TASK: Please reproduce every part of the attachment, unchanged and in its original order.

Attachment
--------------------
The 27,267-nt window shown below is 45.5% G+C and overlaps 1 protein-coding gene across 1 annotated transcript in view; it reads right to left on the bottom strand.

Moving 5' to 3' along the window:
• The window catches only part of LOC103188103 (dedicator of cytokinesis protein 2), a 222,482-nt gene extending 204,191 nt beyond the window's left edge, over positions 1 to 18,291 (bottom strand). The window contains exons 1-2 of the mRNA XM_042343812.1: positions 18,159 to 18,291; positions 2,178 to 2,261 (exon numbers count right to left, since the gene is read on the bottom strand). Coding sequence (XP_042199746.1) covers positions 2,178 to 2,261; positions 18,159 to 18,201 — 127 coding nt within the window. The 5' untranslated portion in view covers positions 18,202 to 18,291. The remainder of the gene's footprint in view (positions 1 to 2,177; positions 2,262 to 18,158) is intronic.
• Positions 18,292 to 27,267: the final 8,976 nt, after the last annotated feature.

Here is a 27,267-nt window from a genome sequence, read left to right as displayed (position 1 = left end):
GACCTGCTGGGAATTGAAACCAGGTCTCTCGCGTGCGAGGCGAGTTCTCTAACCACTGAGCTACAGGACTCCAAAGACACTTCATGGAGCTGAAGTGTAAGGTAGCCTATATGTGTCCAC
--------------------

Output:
The 27,267-nt window shown below is 45.5% G+C and overlaps 1 protein-coding gene across 1 annotated transcript in view; it reads right to left on the bottom strand.

Moving 5' to 3' along the window:
• The window catches only part of LOC103188103 (dedicator of cytokinesis protein 2), a 222,482-nt gene extending 204,191 nt beyond the window's left edge, over positions 1 to 18,291 (bottom strand). The window contains exons 1-2 of the mRNA XM_042343812.1: positions 18,159 to 18,291; positions 2,178 to 2,261 (exon numbers count right to left, since the gene is read on the bottom strand). Coding sequence (XP_042199746.1) covers positions 2,178 to 2,261; positions 18,159 to 18,201 — 127 coding nt within the window. The 5' untranslated portion in view covers positions 18,202 to 18,291. The remainder of the gene's footprint in view (positions 1 to 2,177; positions 2,262 to 18,158) is intronic.
• Positions 18,292 to 27,267: the final 8,976 nt, after the last annotated feature.

Here is a 27,267-nt window from a genome sequence, read left to right as displayed (position 1 = left end):
GACCTGCTGGGAATTGAAACCAGGTCTCTCGCGTGCGAGGCGAGTTCTCTAACCACTGAGCTACAGGACTCCAAAGACACTTCATGGAGCTGAAGTGTAAGGTAGCCTATATGTGTCCAC